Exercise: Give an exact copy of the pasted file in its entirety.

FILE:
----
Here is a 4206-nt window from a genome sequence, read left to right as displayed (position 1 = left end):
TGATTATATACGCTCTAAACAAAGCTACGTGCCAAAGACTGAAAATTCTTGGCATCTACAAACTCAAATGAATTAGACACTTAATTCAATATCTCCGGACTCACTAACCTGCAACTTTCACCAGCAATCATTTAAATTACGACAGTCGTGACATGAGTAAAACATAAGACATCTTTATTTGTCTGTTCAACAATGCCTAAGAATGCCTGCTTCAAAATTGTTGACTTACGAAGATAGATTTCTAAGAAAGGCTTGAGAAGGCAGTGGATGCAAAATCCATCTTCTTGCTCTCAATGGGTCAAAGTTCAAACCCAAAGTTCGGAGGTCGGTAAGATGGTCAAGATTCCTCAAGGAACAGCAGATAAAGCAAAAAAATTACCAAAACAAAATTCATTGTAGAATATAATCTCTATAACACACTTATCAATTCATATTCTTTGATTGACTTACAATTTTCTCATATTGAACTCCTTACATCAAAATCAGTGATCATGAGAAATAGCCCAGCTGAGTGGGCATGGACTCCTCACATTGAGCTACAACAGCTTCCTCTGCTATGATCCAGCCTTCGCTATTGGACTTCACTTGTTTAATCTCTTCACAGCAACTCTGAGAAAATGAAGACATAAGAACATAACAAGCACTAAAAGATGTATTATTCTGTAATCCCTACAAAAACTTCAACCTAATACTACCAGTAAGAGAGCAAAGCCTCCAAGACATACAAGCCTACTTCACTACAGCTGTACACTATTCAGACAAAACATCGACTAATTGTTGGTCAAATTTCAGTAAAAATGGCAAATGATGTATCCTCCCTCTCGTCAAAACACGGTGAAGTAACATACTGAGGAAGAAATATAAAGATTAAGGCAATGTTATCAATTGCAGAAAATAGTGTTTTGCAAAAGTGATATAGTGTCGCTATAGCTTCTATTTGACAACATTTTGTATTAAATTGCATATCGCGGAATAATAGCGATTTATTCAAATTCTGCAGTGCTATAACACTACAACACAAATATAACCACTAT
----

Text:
Here is a 4206-nt window from a genome sequence, read left to right as displayed (position 1 = left end):
TGATTATATACGCTCTAAACAAAGCTACGTGCCAAAGACTGAAAATTCTTGGCATCTACAAACTCAAATGAATTAGACACTTAATTCAATATCTCCGGACTCACTAACCTGCAACTTTCACCAGCAATCATTTAAATTACGACAGTCGTGACATGAGTAAAACATAAGACATCTTTATTTGTCTGTTCAACAATGCCTAAGAATGCCTGCTTCAAAATTGTTGACTTACGAAGATAGATTTCTAAGAAAGGCTTGAGAAGGCAGTGGATGCAAAATCCATCTTCTTGCTCTCAATGGGTCAAAGTTCAAACCCAAAGTTCGGAGGTCGGTAAGATGGTCAAGATTCCTCAAGGAACAGCAGATAAAGCAAAAAAATTACCAAAACAAAATTCATTGTAGAATATAATCTCTATAACACACTTATCAATTCATATTCTTTGATTGACTTACAATTTTCTCATATTGAACTCCTTACATCAAAATCAGTGATCATGAGAAATAGCCCAGCTGAGTGGGCATGGACTCCTCACATTGAGCTACAACAGCTTCCTCTGCTATGATCCAGCCTTCGCTATTGGACTTCACTTGTTTAATCTCTTCACAGCAACTCTGAGAAAATGAAGACATAAGAACATAACAAGCACTAAAAGATGTATTATTCTGTAATCCCTACAAAAACTTCAACCTAATACTACCAGTAAGAGAGCAAAGCCTCCAAGACATACAAGCCTACTTCACTACAGCTGTACACTATTCAGACAAAACATCGACTAATTGTTGGTCAAATTTCAGTAAAAATGGCAAATGATGTATCCTCCCTCTCGTCAAAACACGGTGAAGTAACATACTGAGGAAGAAATATAAAGATTAAGGCAATGTTATCAATTGCAGAAAATAGTGTTTTGCAAAAGTGATATAGTGTCGCTATAGCTTCTATTTGACAACATTTTGTATTAAATTGCATATCGCGGAATAATAGCGATTTATTCAAATTCTGCAGTGCTATAACACTACAACACAAATATAACCACTAT